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United States

United States

Europe offers lessons in offshore innovation and finance

UNITED STATES: A number of offshore wind energy projects are under development in the US, around the coast and in the Great Lakes.

(Illustration:James Fryer)
(Illustration:James Fryer)

The US Department of Energy (DOE) allocated over $43 million in 2011 to research projects, under the broad umbrella of technology development and market-barrier removal. A further $168 million of advanced-technology development and demonstration funding was awarded last year as part of president Barack Obama's commitment to developing domestic energy resources. The work being funded by the DOE is a great step in developing a new US industry.

Industry expectation is that this latest round of funding will make great strides towards kick-starting a sector that has encountered many challenges in the US, largely due to a lack of coherent national energy policy. Offshore wind can be a strong growth catalyst as economies move out of recession, injecting supply-chain development and job creation while increasing energy security and helping to stabilise climate change.

The ultimate goal is for the offshore wind sector to be self-supporting. To achieve this, its levelised cost of energy must become more competitive with other low-carbon forms of energy, and here the US can learn from other offshore wind markets.

During the early stages of the UK offshore sector, the turbine makers and utilities undertook most research in-house. Only more recently has significant research and funding been dedicated to cost reduction through innovation. The US government should be applauded for its forward thinking and significant up-front investment, without a single turbine yet being installed in US waters.

Financing

While most European projects have been constructed off balance sheet by major utilities and consortia, there has been an increase in recent years for non-recourse project financing, which broadens development opportunities to outside of the energy utilities.

It is widely anticipated that the US offshore sector will be driven principally by the ability to attract project finance. This should accelerate the pace of development in the US, where utilities have largely been inactive. Even during the insecurity of an extended production tax credit, offshore projects were securing power purchase agreements and moving towards financial close.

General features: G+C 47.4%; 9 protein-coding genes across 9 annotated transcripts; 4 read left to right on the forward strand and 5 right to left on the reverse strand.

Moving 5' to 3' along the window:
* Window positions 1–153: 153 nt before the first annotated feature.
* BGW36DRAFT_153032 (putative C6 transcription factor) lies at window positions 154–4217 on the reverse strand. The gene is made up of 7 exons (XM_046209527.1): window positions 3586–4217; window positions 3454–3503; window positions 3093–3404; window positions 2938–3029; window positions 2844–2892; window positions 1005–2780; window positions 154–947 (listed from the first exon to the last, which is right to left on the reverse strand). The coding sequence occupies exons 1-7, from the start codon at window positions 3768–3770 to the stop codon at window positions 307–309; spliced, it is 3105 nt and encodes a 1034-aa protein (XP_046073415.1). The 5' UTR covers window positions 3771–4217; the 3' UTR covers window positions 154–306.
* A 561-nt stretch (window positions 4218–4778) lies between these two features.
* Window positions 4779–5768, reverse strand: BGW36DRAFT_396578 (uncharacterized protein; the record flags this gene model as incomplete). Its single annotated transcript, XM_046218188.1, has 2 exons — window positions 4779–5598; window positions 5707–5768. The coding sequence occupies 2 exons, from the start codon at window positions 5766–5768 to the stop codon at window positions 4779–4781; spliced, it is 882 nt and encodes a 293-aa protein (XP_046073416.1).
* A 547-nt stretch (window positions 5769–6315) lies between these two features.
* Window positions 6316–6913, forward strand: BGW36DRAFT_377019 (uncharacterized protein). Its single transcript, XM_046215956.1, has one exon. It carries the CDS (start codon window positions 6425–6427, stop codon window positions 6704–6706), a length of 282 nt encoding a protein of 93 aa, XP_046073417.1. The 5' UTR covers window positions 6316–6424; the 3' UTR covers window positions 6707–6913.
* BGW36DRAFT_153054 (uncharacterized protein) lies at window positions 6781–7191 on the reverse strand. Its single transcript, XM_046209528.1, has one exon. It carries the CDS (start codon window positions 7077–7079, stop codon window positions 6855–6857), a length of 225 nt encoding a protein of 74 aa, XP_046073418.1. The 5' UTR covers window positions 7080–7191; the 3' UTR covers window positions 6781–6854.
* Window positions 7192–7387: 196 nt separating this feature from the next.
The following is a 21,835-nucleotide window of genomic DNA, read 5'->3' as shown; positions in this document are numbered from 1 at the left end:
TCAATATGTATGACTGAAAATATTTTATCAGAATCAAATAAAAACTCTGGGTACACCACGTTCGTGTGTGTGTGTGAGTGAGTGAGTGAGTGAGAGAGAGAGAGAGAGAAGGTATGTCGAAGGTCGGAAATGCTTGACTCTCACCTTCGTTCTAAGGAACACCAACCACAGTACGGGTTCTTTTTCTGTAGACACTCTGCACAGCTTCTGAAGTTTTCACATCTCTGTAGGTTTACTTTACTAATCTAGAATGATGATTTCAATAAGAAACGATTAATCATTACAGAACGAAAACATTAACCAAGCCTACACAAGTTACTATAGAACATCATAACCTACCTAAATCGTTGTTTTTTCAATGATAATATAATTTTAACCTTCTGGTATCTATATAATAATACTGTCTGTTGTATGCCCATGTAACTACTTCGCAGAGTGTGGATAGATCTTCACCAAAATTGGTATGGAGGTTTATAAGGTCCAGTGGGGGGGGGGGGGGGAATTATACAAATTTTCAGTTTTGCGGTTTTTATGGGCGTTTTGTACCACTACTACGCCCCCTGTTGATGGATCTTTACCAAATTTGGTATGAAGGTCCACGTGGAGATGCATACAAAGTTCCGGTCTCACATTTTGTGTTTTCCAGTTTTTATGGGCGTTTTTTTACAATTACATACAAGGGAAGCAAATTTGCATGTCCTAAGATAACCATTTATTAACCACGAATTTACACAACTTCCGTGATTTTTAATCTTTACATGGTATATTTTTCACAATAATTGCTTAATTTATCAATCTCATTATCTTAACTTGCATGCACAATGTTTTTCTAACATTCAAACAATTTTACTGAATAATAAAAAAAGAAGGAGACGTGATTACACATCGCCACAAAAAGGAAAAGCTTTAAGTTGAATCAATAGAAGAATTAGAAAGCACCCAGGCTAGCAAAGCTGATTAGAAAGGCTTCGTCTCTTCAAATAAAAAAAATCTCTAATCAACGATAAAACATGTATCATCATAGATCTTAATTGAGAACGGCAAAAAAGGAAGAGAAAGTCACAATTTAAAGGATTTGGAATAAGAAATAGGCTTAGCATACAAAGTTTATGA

Funding will continue to be key for US offshore sector growth. With US banks unfamiliar with offshore wind risk, it is likely that European and Asian banks will be the first to become involved, perhaps in syndication with US banks. I believe that the experience of these banks will help to increase the rate of acceptance among US investors. To this end, understanding and eliminating risk should be a primary area of focus for business leaders, right from the early stages of development in order to unlock capital later down the line.

Technical risks can be offset through robust planning and project management but, in our experience, this must be a holistic process, requiring up-front investment to ensure the project is sufficiently attractive at the financing stage. Construction and operation risks can range from adverse weather to cost escalation and project delay, all of which can be major causes of concern for potential investors.

In addition to ensuring projects are attractive to investors through understanding risk, stability of policy and financial incentives are also fundamental to ensuring real market growth. The US has laid the groundwork for the offshore wind industry to begin to establish itself, but a long-term national energy policy and incentives will be necessary to help sustain it.

Sebastian Chivers is senior vice-president at PMSS, the renewable energy division of consulting and certification firm TUV SUD, where he leads its North America business unit from New York City

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